Soluble Aβ oligomer production and toxicity

Authors

  • Megan E. Larson,

    1. Departments of Neuroscience, University of Minnesota, Minneapolis, Minnesota, USA
    2. N. Bud Grossman Center for Memory Research and Care, University of Minnesota, Minneapolis, Minnesota, USA
    3. Institute for Translational Neuroscience, University of Minnesota, Minneapolis, Minnesota, USA
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  • Sylvain E. Lesné

    1. Departments of Neuroscience, University of Minnesota, Minneapolis, Minnesota, USA
    2. N. Bud Grossman Center for Memory Research and Care, University of Minnesota, Minneapolis, Minnesota, USA
    3. Institute for Translational Neuroscience, University of Minnesota, Minneapolis, Minnesota, USA
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Address correspondence and reprint requests to Sylvain E. Lesné, PhD, Assistant Professor, Institute for Translational Neuroscience Scholar, University of Minnesota, Department of Neuroscience, Wallin Medical Biosciences Building, 5-180, 2101 Sixth Street SE, CDC 2641, Minneapolis, MN 55414, USA. E-mail: lesne002@umn.edu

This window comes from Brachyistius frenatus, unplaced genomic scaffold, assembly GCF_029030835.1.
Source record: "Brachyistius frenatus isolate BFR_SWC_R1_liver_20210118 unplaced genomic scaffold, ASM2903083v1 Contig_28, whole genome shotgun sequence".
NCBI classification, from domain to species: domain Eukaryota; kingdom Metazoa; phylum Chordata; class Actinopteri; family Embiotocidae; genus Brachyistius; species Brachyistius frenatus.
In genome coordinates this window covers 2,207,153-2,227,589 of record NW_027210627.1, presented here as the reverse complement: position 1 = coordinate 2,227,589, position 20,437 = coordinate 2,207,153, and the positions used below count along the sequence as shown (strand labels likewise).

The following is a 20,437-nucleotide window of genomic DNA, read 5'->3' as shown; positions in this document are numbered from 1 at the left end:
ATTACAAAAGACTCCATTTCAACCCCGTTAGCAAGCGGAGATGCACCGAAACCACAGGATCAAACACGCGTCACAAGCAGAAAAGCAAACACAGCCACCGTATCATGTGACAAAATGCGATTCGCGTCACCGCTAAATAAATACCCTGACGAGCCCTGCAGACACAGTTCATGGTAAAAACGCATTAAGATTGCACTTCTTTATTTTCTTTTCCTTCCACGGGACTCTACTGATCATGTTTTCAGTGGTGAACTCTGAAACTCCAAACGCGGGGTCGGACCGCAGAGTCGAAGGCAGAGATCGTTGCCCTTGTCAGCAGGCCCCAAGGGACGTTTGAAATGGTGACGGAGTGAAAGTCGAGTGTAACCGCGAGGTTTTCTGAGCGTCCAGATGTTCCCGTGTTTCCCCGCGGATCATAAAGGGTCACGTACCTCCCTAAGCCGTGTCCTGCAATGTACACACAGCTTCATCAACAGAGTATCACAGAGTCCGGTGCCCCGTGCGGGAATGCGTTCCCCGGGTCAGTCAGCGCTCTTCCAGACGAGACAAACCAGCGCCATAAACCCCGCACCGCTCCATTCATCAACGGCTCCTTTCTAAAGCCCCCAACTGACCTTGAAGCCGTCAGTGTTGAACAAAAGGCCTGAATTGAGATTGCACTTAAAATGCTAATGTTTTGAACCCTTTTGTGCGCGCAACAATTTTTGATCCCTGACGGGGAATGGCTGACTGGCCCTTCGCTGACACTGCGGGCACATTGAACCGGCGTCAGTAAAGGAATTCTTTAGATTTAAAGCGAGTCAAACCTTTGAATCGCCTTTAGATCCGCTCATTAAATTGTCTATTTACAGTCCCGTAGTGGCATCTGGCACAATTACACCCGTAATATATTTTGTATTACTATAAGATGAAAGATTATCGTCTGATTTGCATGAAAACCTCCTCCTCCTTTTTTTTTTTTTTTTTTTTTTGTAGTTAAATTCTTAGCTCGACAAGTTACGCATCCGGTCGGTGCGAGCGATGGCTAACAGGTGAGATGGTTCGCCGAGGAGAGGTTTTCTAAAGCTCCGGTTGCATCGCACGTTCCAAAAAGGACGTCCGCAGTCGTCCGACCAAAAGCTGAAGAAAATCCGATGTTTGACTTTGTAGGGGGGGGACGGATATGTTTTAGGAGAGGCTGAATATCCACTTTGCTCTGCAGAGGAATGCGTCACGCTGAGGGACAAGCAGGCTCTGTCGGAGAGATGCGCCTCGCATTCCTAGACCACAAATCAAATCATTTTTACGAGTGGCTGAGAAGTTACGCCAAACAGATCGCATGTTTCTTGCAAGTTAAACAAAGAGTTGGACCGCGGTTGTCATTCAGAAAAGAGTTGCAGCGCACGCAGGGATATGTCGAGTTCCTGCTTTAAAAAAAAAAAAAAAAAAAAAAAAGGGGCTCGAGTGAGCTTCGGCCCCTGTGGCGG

Abstract

J. Neurochem. (2012) 120 (Suppl. 1), 125–139.

Abstract

For nearly 100 years following the first description of this neurological disorder by Dr Alois Alzheimer, amyloid plaques and neurofibrillary tangles have been hypothesized to cause neuronal loss. With evidence that the extent of insoluble, deposited amyloid poorly correlated with cognitive impairment, research efforts focused on soluble forms of Aβ, also referred as Aβ oligomers. Following a decade of studies, soluble oligomeric forms of Aβ are now believed to induce the deleterious cascade(s) involved in the pathophysiology of Alzheimer’s disease. In this review, we will discuss our current understanding about endogenous oligomeric Aβ production, their relative toxicity in vivo and in vitro, and explore the potential future directions needed for the field.

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